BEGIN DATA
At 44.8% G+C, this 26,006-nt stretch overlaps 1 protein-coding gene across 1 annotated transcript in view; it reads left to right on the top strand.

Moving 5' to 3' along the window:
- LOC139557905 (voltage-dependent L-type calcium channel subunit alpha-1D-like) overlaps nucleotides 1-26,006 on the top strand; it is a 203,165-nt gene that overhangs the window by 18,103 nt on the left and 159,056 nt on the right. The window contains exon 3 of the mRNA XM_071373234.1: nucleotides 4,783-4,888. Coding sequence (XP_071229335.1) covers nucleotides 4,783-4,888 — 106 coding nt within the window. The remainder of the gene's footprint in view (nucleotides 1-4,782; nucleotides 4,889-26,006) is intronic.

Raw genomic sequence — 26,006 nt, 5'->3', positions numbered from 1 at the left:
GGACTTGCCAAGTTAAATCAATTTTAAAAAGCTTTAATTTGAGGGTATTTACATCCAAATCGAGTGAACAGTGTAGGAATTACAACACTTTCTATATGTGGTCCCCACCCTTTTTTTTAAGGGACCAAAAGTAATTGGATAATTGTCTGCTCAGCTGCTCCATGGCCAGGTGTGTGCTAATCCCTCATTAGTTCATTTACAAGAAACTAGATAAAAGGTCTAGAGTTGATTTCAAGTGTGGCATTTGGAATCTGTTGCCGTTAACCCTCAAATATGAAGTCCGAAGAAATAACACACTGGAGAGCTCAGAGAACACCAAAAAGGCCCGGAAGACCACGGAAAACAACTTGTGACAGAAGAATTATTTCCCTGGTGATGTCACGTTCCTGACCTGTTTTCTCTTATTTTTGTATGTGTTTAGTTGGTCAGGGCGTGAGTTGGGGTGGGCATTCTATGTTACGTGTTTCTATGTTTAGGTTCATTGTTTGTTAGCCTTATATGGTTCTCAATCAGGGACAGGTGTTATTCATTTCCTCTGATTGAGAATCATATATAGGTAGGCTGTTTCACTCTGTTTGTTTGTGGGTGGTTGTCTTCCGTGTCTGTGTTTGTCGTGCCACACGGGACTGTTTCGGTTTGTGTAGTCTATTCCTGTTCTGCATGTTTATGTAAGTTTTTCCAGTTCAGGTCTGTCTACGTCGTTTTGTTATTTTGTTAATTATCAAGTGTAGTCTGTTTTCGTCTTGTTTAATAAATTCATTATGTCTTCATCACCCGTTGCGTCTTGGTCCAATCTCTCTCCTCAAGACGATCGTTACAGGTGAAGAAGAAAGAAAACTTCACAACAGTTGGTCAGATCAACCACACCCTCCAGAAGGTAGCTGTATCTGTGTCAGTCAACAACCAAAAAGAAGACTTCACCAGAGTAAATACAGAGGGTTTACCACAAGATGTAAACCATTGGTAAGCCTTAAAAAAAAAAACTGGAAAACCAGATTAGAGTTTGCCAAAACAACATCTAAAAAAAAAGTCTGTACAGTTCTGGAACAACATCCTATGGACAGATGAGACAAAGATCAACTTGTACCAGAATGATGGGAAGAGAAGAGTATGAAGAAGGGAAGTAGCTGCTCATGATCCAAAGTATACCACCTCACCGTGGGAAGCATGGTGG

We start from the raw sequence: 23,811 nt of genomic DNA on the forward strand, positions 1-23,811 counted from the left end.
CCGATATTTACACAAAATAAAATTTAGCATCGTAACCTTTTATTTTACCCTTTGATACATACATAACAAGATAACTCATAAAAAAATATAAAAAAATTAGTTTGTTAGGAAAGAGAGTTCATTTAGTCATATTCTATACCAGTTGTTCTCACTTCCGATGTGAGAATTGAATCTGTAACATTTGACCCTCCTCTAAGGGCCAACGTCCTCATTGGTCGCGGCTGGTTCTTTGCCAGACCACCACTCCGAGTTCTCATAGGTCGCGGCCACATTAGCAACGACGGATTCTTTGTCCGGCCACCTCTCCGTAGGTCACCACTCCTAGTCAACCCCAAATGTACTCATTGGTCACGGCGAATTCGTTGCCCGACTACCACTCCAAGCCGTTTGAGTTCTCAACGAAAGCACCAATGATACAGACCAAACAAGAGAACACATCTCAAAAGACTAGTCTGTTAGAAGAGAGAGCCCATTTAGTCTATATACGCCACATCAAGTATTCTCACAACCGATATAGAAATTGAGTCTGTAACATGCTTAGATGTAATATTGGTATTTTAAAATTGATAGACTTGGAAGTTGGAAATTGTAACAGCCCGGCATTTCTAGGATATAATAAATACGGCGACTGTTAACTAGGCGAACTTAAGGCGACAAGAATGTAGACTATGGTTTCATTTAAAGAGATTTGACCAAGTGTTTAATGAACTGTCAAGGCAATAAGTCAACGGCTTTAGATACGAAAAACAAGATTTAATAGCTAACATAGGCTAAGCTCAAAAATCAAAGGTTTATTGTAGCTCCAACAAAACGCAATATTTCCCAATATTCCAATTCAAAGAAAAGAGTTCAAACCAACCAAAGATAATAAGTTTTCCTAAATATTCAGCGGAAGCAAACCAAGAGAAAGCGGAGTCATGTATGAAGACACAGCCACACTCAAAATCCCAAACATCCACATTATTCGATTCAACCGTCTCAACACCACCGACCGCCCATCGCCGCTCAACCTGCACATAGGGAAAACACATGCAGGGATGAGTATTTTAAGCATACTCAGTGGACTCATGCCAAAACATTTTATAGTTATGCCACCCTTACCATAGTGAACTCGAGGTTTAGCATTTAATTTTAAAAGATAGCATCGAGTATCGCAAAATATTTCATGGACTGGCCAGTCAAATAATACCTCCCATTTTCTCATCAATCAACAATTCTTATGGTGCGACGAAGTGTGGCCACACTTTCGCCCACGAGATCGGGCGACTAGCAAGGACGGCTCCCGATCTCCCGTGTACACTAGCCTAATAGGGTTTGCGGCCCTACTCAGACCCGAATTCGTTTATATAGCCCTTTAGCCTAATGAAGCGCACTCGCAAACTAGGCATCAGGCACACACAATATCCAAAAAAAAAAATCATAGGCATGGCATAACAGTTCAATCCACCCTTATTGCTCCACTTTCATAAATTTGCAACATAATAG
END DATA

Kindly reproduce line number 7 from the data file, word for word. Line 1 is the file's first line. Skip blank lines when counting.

CCGATATTTACACAAAATAAAATTTAGCATCGTAACCTTTTATTTTACCCTTTGATACATACATAACAAGATAACTCATAAAAAAATATAAAAAAATTAGTTTGTTAGGAAAGAGAGTTCATTTAGTCATATTCTATACCAGTTGTTCTCACTTCCGATGTGAGAATTGAATCTGTAACATTTGACCCTCCTCTAAGGGCCAACGTCCTCATTGGTCGCGGCTGGTTCTTTGCCAGACCACCACTCCGAGTTCTCATAGGTCGCGGCCACATTAGCAACGACGGATTCTTTGTCCGGCCACCTCTCCGTAGGTCACCACTCCTAGTCAACCCCAAATGTACTCATTGGTCACGGCGAATTCGTTGCCCGACTACCACTCCAAGCCGTTTGAGTTCTCAACGAAAGCACCAATGATACAGACCAAACAAGAGAACACATCTCAAAAGACTAGTCTGTTAGAAGAGAGAGCCCATTTAGTCTATATACGCCACATCAAGTATTCTCACAACCGATATAGAAATTGAGTCTGTAACATGCTTAGATGTAATATTGGTATTTTAAAATTGATAGACTTGGAAGTTGGAAATTGTAACAGCCCGGCATTTCTAGGATATAATAAATACGGCGACTGTTAACTAGGCGAACTTAAGGCGACAAGAATGTAGACTATGGTTTCATTTAAAGAGATTTGACCAAGTGTTTAATGAACTGTCAAGGCAATAAGTCAACGGCTTTAGATACGAAAAACAAGATTTAATAGCTAACATAGGCTAAGCTCAAAAATCAAAGGTTTATTGTAGCTCCAACAAAACGCAATATTTCCCAATATTCCAATTCAAAGAAAAGAGTTCAAACCAACCAAAGATAATAAGTTTTCCTAAATATTCAGCGGAAGCAAACCAAGAGAAAGCGGAGTCATGTATGAAGACACAGCCACACTCAAAATCCCAAACATCCACATTATTCGATTCAACCGTCTCAACACCACCGACCGCCCATCGCCGCTCAACCTGCACATAGGGAAAACACATGCAGGGATGAGTATTTTAAGCATACTCAGTGGACTCATGCCAAAACATTTTATAGTTATGCCACCCTTACCATAGTGAACTCGAGGTTTAGCATTTAATTTTAAAAGATAGCATCGAGTATCGCAAAATATTTCATGGACTGGCCAGTCAAATAATACCTCCCATTTTCTCATCAATCAACAATTCTTATGGTGCGACGAAGTGTGGCCACACTTTCGCCCACGAGATCGGGCGACTAGCAAGGACGGCTCCCGATCTCCCGTGTACACTAGCCTAATAGGGTTTGCGGCCCTACTCAGACCCGAATTCGTTTATATAGCCCTTTAGCCTAATGAAGCGCACTCGCAAACTAGGCATCAGGCACACACAATATCCAAAAAAAAAAATCATAGGCATGGCATAACAGTTCAATCCACCCTTATTGCTCCACTTTCATAAATTTGCAACATAATAG